At the last general election my niece, a young graduate, voted Lib Dem. Part perhaps caught up in Clegg-mania but more supporting a left of centre agenda that wasn’t Labour she had hopes of a bright new political world. Well of course the Lib Dems didn’t win but by entering a coalition with the Tories she has ended up with a government she didn’t vote for and found the manifesto she did vote for wasn’t worth the paper it was written on.
Under the present electoral voting system, in normal times as in 2010, only two parties could have won the general election – the Conservatives or Labour. They could have won it in a number of ways – with an outright majority, as the largest party governing in minority or as a coalition. It was the Conservatives who in the end won the prize, but it could have been Labour. It was never going to be the Lib Dems.
Hence I would argue that the only party to present to the country a dishonest manifesto was the Lib Dems. The Labour party had to deliver a manifesto it could honour because as the party of government it knew what was possible and would not have been given the latitude of breaking its promises because it didn’t know what was going on.
The Conservatives would have had more lee-way here because the opposition party would always be in the dark on the state of the nation’s finances and other obligations the out going administration would have tied it in to. Yet it would have presented a programme for government which by and large it intended to follow.
The minor parties – yes even the BNP – would have presented honest manifestos because they knew that they would not form the next government or for many administrations to come. Their message would be of a Britain they wanted to see and if they had a chance of winning one seat what their MP would do for those constituents.
Yet it was only the Lib Dems, out of stupidity and vanity, presented a manifesto for government when there was never a snowballs chance in hell it would govern. Perhaps because it had been allowed a place in the TV debates the party felt it had to compete with Labour and the Tories. Indeed that has always been its stance – but in the past it had the safety of knowing it would never be elected so what promises it made would never have to be kept. It should also not be forgotten that although it is now a party of government the Clegg-mania election was a disaster for the Lib Dems with their seats dropping from 62 to 57.
As I write this the Home Secretary, Teresa May, has just been presenting to the House of Commons the changes to the rules governing the detention of terror suspects. This was a manifesto pledge by the Lib Dems to scrap these detentions but now in coalition with the Tories yet again they have had to go back on their pledge. One TV commentator said he did not believe this would harm the Lib Dems as they would argue, as so often in recent months, they were now in coalition so had to compromise on the issue. However he went on to say that the pledge was made because the Lib Dems never believed they would have to carry it out yet here they were in government seeing their election promises fall one by one.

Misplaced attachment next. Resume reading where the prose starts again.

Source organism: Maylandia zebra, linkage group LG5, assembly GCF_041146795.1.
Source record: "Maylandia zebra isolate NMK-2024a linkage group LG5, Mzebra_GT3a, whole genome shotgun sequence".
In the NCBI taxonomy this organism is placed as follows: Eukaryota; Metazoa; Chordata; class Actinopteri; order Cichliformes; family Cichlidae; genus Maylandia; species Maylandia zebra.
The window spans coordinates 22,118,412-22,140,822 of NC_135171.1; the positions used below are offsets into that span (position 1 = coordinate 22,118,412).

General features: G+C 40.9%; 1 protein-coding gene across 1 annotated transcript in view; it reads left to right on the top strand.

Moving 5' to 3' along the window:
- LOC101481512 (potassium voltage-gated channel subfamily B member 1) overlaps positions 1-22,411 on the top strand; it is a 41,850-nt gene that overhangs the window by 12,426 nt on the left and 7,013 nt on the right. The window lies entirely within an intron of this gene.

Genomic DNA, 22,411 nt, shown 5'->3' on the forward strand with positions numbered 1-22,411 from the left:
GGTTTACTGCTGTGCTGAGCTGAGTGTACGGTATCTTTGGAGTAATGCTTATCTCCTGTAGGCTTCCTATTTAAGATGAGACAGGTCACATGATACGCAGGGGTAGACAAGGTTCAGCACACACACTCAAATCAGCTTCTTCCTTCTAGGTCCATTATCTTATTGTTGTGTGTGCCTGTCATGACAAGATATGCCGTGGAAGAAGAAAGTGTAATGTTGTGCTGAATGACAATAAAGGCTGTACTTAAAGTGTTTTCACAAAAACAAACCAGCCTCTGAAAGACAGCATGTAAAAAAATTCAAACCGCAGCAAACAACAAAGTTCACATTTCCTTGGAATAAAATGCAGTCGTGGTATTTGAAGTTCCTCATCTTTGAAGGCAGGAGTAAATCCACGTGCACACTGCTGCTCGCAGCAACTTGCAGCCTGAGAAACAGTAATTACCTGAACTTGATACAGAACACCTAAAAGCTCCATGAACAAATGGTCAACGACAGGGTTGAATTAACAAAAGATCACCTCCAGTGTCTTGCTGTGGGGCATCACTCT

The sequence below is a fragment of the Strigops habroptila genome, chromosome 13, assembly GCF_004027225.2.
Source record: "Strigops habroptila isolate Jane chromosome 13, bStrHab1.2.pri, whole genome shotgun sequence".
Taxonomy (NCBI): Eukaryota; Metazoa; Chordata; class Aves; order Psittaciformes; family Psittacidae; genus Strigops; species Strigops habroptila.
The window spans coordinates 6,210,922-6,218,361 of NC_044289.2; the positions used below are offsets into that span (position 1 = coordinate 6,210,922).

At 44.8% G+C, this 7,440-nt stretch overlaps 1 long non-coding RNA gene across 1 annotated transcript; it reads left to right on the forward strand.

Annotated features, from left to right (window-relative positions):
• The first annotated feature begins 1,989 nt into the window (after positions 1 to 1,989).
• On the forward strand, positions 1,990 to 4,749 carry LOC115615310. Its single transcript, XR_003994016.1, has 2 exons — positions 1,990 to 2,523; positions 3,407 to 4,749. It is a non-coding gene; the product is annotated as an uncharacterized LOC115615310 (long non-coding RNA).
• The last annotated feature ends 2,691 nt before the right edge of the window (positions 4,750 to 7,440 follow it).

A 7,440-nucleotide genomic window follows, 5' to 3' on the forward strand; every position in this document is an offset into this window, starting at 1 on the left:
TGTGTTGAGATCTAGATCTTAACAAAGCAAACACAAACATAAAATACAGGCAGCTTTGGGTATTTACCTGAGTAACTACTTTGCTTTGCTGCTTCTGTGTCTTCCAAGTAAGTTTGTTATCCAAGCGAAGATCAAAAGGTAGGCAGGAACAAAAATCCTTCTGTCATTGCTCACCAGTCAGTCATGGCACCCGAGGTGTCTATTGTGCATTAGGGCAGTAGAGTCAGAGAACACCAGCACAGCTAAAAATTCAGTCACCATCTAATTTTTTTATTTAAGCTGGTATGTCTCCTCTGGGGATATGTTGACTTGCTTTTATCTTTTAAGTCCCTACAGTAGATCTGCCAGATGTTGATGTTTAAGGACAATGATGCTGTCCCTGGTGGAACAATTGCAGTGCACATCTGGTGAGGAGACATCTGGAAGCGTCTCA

When I recently attended the Fabian Society New Year Conference the key note speech was given by Ed Miliband in which he went out of his way to offer the hand of partnership to Lib Dems to form a progressive alliance in British politics. The offer was to disaffected Lib Dem voters who seem to be switching to Labour in their droves. It was also to those Lib Dem elected politicians who did not support the coalition with the Tories or the trashing of all the Lib Dems stand for.
There is a lot of anger in the Labour Party towards the Lib Dems. Not because they did not enter a coalition with Labour but because they did with the Tories - hence are supporting their policy of cut and burn and in the process disowning their manifesto.
Had the Lib Dems been honest at the last election they would have presented not the manifesto of dreams but manifestos for coalition. The party would have stated it knew it would not govern but believed it could be a party of government as has been the case. Therefore there would have been two manifestos, one for Labour and one for the Tories, which would have set out their terms of business. On that basis the two main parties would have known what a coalition with the Lib Dems meant – and more importantly the Lib Dems would have had a mandate from the voters for such a deal.
It is relevant because come the next general election the three main parties will again face each other. It is possible a Conservative-Lib Dem or a Labour – Lib Dem coalition could be the outcome if the Lib Dems survive as a meaningful political force.
The problem for the Lib Dems is come the next election their party could be in total disarray. Ed Miliband may have wooed the majority of their voters and Clegg and Co could preside over a mere rump. How many Lib Dem MPs will be ready to disown their discredited leadership and throw in their lot with or work alongside a resurgent Labour? In the meantime I hope the Lib Dem ministers enjoy their limos – because the price of their political dishonesty will be paid in full at the ballot box.
(A version of the above article appeared in The Morning Star on January 28 2011)